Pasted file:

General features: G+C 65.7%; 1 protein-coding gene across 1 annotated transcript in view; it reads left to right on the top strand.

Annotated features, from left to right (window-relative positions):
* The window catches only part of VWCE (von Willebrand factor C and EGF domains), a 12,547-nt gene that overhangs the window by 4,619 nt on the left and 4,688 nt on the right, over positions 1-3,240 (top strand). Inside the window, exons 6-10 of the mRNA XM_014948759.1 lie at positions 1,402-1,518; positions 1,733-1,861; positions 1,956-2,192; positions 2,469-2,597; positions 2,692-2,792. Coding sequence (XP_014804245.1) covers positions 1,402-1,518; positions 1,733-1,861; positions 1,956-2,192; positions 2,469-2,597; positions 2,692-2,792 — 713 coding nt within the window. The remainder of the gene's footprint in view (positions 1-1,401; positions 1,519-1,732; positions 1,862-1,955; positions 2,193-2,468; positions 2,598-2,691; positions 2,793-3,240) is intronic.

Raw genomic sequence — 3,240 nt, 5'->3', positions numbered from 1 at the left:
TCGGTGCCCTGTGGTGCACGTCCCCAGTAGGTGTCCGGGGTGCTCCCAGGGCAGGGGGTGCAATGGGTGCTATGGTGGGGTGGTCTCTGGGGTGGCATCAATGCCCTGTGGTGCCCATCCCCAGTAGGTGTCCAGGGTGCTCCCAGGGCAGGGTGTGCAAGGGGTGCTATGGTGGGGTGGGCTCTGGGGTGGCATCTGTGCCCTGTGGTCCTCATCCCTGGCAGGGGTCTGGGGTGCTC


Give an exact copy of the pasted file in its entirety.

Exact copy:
General features: G+C 65.7%; 1 protein-coding gene across 1 annotated transcript in view; it reads left to right on the top strand.

Annotated features, from left to right (window-relative positions):
* The window catches only part of VWCE (von Willebrand factor C and EGF domains), a 12,547-nt gene that overhangs the window by 4,619 nt on the left and 4,688 nt on the right, over positions 1-3,240 (top strand). Inside the window, exons 6-10 of the mRNA XM_014948759.1 lie at positions 1,402-1,518; positions 1,733-1,861; positions 1,956-2,192; positions 2,469-2,597; positions 2,692-2,792. Coding sequence (XP_014804245.1) covers positions 1,402-1,518; positions 1,733-1,861; positions 1,956-2,192; positions 2,469-2,597; positions 2,692-2,792 — 713 coding nt within the window. The remainder of the gene's footprint in view (positions 1-1,401; positions 1,519-1,732; positions 1,862-1,955; positions 2,193-2,468; positions 2,598-2,691; positions 2,793-3,240) is intronic.

Raw genomic sequence — 3,240 nt, 5'->3', positions numbered from 1 at the left:
TCGGTGCCCTGTGGTGCACGTCCCCAGTAGGTGTCCGGGGTGCTCCCAGGGCAGGGGGTGCAATGGGTGCTATGGTGGGGTGGTCTCTGGGGTGGCATCAATGCCCTGTGGTGCCCATCCCCAGTAGGTGTCCAGGGTGCTCCCAGGGCAGGGTGTGCAAGGGGTGCTATGGTGGGGTGGGCTCTGGGGTGGCATCTGTGCCCTGTGGTCCTCATCCCTGGCAGGGGTCTGGGGTGCTC